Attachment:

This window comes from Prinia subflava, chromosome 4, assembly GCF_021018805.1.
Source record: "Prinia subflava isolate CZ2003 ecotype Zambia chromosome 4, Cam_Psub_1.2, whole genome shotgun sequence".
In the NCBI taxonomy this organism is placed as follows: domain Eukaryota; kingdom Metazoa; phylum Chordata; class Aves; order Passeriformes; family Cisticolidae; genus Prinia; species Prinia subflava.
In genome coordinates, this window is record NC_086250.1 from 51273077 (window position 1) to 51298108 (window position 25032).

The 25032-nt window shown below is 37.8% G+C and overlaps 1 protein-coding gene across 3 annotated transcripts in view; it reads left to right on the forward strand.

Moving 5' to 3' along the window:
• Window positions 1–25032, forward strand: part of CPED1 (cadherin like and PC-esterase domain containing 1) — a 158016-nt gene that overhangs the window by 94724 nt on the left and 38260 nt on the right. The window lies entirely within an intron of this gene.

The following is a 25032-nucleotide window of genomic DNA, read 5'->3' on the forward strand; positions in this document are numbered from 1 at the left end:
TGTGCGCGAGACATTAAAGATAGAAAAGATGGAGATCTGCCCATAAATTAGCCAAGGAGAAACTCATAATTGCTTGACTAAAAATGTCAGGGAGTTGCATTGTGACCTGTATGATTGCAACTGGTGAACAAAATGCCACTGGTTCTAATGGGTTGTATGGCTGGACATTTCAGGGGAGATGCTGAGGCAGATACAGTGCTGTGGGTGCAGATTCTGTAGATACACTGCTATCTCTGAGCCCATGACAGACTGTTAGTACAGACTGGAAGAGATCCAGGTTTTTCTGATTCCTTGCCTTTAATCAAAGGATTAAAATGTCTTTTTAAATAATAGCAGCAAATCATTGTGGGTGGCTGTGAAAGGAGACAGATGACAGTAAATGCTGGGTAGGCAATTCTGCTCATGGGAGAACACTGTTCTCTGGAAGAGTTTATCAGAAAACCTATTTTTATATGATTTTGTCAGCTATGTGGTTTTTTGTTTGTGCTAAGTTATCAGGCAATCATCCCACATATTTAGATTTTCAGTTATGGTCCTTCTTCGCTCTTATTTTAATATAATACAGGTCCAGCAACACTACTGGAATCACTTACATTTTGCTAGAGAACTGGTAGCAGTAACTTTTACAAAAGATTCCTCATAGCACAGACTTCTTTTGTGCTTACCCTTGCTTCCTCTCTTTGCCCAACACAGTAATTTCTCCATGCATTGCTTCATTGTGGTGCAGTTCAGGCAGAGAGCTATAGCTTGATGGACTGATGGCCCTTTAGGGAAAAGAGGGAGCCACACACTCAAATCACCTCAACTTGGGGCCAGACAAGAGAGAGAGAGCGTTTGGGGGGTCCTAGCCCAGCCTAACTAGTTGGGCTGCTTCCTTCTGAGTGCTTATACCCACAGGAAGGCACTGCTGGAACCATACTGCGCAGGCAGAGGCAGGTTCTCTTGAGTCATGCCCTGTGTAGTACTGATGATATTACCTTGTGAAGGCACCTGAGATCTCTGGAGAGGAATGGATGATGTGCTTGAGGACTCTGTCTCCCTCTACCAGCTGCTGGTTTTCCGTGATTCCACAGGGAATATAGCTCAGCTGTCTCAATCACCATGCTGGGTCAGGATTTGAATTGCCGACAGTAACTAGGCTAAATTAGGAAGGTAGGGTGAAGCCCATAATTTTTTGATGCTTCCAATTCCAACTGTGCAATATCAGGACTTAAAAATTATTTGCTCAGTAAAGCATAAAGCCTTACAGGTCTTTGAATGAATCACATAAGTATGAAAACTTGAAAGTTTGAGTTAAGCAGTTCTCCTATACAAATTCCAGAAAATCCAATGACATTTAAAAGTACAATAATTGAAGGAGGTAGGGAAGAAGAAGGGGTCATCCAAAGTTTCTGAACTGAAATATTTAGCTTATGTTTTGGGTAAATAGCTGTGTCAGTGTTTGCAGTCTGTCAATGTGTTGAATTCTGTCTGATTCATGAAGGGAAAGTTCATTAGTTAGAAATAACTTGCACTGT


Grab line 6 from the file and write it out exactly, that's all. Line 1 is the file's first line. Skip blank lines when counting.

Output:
Moving 5' to 3' along the window: